There's nothing about self-driving cars-- we could do self-driving cars today. We just need to give them their own lanes. We need to put beacons on anything that they could run into, right? That's what we do with ships. That's what we do with airplanes. It's totally doable.

But it does require investment. It would reduce the rate of return to the guys making the cars. So they don't do it. And there's nobody telling them otherwise.

We need to have people who say, hey, I'm sorry, you can't do crypto if it's insecure and people can't get their money back, right? I mean, there's really basic good housekeeping rules that this industry doesn't do.

The second thing we need to do is we need to look at the laws related to data, because at the end of the day, this notion that data is an asset and that any corporation that touches that asset can claim ownership to it, there's something fundamentally wrong with that, because if you use behavioral economics, which is this notion that human decision making has not evolved much since the days of the caveman, so it's very primitive, easy to exploit if you have enough data. If you know enough about the population and you know enough about each individual person, you can not just predict people's behavior. You can use the app that you've created and the recommendation engines you have to steer their behavior in ways that are attractive to you.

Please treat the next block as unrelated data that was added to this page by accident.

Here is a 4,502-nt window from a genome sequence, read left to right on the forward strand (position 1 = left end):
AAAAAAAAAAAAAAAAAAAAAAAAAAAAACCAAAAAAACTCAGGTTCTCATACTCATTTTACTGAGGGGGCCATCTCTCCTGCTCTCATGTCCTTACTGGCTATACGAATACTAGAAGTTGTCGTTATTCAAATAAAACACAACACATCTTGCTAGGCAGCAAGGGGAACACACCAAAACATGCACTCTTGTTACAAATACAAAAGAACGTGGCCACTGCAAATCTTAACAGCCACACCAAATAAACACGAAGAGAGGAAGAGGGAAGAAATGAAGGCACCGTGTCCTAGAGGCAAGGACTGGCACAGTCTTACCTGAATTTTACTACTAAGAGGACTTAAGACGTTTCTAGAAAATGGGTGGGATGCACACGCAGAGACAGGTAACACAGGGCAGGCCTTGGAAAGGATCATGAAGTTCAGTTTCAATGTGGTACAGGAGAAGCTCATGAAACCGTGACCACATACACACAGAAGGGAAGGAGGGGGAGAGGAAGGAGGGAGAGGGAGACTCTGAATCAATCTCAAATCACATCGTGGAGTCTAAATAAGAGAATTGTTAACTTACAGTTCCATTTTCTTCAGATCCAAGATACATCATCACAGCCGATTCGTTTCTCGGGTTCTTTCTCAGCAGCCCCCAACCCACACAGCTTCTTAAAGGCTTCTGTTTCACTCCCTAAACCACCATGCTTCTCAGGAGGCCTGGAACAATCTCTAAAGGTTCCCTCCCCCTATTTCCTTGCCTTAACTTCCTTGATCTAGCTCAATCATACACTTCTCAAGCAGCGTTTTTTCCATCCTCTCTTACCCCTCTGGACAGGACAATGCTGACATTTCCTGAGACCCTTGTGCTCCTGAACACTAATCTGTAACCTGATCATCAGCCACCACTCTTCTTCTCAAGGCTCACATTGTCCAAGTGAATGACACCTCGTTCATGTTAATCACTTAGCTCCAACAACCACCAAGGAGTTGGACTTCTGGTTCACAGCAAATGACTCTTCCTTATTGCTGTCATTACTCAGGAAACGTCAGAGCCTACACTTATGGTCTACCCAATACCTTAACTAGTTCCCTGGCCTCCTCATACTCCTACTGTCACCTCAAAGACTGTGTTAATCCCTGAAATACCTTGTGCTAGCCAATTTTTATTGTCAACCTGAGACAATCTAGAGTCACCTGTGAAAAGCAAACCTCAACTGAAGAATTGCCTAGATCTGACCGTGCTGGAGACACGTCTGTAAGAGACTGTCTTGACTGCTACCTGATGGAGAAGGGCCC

Well, that results in things like the January 6 insurrection, where thousands of people who I guess two years earlier would have never imagined themselves attacking police officers, much less the Capitol, were manipulated into doing that. And there's a lot of that kind of stuff going on right now. And it's not just on internet platforms. It's spread into every-- you can't do anything these days without giving people data, because they perceive the data as the new oil. And somewhere we have to have a set of rules that protect people from being abused.

And then lastly, the third thing we need, so we need to look at tech in the context of the whole economy and ask, have we learned anything from allowing every industry in the economy to become monopolist? We've learned a bunch of things. It makes investors a ton of money, but it hurts literally everyone else.

And the question is, are we always going to make our national policy around the interests of active investors? Or are we going to have some portion of our policy be directed toward the needs of the vast majority of the people who don't? And that's-- I don't know the answer to that.